Are you baffled by what to do with the mountain of data you’ve collected? Everyone in your organization, from business development to marketing to customer service, is questioning how they can draw actionable insights from that wealth of information. And for good reason: The answers highlight opportunities to meet your customers’ needs and thereby maximize your brand and bottom line.

Sure, businesses have access to more customer data than ever before, but typically the result of that access is information overload. One obstacle is unstructured data, such as call center transcripts and social media posts. It’s challenging enough finding the nuggets of actionable insight in those mountains of data. It’s even more challenging trying to connect the dots between unstructured and structured data, such as between the raw text of social media posts and the firmly defined categories of demographic information.

Enter Artificial Intelligence

Like other industries, the banking sector experiences these challenges, but banks also have strategies for overcoming them. For example, artificial intelligence (AI) platforms such as IBM Watson can pull structured and unstructured data from disparate sources, including external ones, and identify problems and opportunities that a small army of humans might take weeks to uncover — if ever.

What are your customers really going through right now? And how can you help? As business development manager, I’ve helped banks and other businesses identify all of their organization’s data resources and apply AI to answer these questions and strategically support the company’s business goals.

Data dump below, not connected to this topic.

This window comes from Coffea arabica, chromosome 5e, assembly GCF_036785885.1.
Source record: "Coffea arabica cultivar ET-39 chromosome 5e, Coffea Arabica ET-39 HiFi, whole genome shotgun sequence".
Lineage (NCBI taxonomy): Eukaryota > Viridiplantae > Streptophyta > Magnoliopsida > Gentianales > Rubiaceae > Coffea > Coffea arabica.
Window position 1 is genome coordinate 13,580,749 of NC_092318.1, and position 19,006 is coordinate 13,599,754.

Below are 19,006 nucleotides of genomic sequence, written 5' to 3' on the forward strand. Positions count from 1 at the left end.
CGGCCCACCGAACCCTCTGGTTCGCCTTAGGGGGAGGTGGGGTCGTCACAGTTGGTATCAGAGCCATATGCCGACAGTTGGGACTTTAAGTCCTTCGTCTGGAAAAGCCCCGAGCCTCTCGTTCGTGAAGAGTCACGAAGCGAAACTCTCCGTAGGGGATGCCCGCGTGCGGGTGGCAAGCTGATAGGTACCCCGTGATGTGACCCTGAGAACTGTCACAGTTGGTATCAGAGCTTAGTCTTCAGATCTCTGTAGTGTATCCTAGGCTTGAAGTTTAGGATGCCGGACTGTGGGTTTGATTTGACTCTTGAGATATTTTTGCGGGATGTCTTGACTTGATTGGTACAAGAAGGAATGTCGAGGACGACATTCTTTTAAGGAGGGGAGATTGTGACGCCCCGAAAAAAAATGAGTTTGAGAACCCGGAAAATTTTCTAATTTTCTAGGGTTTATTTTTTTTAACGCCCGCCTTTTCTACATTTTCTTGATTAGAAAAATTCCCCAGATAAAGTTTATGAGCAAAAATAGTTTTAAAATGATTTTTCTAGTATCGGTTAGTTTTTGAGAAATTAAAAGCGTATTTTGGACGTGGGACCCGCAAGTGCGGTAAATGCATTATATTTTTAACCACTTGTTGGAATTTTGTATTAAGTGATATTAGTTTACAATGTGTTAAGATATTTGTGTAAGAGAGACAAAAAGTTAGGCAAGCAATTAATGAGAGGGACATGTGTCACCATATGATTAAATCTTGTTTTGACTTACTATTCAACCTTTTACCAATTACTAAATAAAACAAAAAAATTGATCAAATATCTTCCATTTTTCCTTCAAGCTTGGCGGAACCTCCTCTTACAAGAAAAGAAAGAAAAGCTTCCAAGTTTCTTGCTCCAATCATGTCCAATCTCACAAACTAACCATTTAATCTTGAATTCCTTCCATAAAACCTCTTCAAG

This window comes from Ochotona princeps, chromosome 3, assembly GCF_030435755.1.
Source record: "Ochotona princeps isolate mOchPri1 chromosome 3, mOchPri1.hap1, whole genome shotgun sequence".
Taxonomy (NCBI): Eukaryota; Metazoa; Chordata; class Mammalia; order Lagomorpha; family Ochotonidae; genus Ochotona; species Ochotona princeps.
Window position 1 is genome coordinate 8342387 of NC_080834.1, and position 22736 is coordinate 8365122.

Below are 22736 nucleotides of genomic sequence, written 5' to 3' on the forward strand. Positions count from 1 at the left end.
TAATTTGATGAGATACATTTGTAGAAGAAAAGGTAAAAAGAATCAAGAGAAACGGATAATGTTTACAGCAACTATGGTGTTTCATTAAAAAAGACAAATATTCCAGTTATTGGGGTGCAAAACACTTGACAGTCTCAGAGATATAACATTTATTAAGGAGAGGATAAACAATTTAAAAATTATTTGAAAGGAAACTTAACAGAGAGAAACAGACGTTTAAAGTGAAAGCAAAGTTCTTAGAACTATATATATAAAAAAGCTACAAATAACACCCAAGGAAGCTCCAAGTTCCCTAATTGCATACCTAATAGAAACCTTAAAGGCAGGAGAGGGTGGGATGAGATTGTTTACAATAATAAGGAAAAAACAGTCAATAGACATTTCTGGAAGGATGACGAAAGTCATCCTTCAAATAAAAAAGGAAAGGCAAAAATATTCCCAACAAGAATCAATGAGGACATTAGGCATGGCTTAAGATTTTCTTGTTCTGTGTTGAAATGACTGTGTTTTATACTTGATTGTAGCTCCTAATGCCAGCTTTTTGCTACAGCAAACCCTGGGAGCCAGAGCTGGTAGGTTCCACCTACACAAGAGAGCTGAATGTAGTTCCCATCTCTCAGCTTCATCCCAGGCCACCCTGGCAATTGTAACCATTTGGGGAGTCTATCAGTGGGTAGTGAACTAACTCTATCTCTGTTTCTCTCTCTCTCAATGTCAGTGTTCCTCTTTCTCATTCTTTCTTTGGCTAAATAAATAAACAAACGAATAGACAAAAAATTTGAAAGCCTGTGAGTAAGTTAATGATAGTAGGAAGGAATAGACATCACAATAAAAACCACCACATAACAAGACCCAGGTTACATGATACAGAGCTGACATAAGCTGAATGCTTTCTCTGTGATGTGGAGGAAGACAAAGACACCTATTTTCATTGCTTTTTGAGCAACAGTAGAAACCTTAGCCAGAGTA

For example, AI could analyze a customer’s checking account inflows and outflows to identify life events. A sudden and ongoing series of debit card transactions at Babies“R”Us and Gymboree, and checks written to an OB-GYN with “insurance co-pay” on the memo line, all strongly suggest that this customer is about to become a parent. That information could mean opportunities to upsell the client on life insurance or a 529 plan for college savings — products that the customer might not be aware their bank even offers.

Another case involves using AI to tag and track visual content such as marketing collateral. Then the bank’s marketing department knows when each customer views that collateral on any of their devices, such as a PC or smartphone. Those viewing impressions can be correlated with data from other platforms to identify, for example, when and where a customer followed up on an advertisement. That’s useful for understanding which campaigns, messages and so on resonate with certain demographics.

Sometimes AI does analysis in real time. One example is a virtual assistant, which many banks have added to their instant voice response systems, website chatbots and mobile apps. Surveys show consumers overwhelmingly prefer not only self-service options, but ones that allow them to converse with a virtual assistant as if it were a live agent.

AI enables virtual assistants to provide an even better customer experience. Machine learning uses each interaction as a teachable moment so the virtual assistant keeps getting better at understanding customers. AI also enables sentiment analysis, so the virtual assistant can tell when a customer is getting frustrated and seamlessly transfer them to a live agent for white-glove service.

Regardless of whether a data set is structured or unstructured, it usually winds up being used by only the department that’s responsible for it. Start getting the most out of your AI investment. Develop a strategy to link as many data sources as possible so that your AI system can start mining away and unearth the riches inherent in business intelligence.

To learn more about how to harness the power of AI to improve your customer experience, brand and bottom line, visit CDW.com/banking. Or if you’re ready to get started, contact your CDW account rep now.

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